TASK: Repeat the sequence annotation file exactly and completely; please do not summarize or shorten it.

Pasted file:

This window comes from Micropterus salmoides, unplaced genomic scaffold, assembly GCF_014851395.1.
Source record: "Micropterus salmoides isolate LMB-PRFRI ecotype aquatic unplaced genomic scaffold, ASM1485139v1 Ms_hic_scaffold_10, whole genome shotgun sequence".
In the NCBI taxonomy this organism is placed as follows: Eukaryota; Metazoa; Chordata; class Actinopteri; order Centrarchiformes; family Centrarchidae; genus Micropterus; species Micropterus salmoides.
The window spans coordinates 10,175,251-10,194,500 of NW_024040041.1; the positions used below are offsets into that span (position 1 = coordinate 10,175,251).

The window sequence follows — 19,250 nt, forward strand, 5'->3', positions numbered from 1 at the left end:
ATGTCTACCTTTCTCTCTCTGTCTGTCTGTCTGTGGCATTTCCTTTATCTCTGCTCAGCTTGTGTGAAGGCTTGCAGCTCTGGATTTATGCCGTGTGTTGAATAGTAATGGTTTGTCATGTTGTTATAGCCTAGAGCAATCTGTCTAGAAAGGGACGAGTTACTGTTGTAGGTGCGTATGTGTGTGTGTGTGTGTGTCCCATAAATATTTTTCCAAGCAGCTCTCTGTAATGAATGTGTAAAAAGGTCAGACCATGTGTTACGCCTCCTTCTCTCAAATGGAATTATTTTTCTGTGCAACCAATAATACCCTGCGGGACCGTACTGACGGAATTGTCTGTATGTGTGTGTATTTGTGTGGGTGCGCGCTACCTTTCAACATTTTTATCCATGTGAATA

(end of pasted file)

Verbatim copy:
This window comes from Micropterus salmoides, unplaced genomic scaffold, assembly GCF_014851395.1.
Source record: "Micropterus salmoides isolate LMB-PRFRI ecotype aquatic unplaced genomic scaffold, ASM1485139v1 Ms_hic_scaffold_10, whole genome shotgun sequence".
In the NCBI taxonomy this organism is placed as follows: Eukaryota; Metazoa; Chordata; class Actinopteri; order Centrarchiformes; family Centrarchidae; genus Micropterus; species Micropterus salmoides.
The window spans coordinates 10,175,251-10,194,500 of NW_024040041.1; the positions used below are offsets into that span (position 1 = coordinate 10,175,251).

The window sequence follows — 19,250 nt, forward strand, 5'->3', positions numbered from 1 at the left end:
ATGTCTACCTTTCTCTCTCTGTCTGTCTGTCTGTGGCATTTCCTTTATCTCTGCTCAGCTTGTGTGAAGGCTTGCAGCTCTGGATTTATGCCGTGTGTTGAATAGTAATGGTTTGTCATGTTGTTATAGCCTAGAGCAATCTGTCTAGAAAGGGACGAGTTACTGTTGTAGGTGCGTATGTGTGTGTGTGTGTGTGTCCCATAAATATTTTTCCAAGCAGCTCTCTGTAATGAATGTGTAAAAAGGTCAGACCATGTGTTACGCCTCCTTCTCTCAAATGGAATTATTTTTCTGTGCAACCAATAATACCCTGCGGGACCGTACTGACGGAATTGTCTGTATGTGTGTGTATTTGTGTGGGTGCGCGCTACCTTTCAACATTTTTATCCATGTGAATA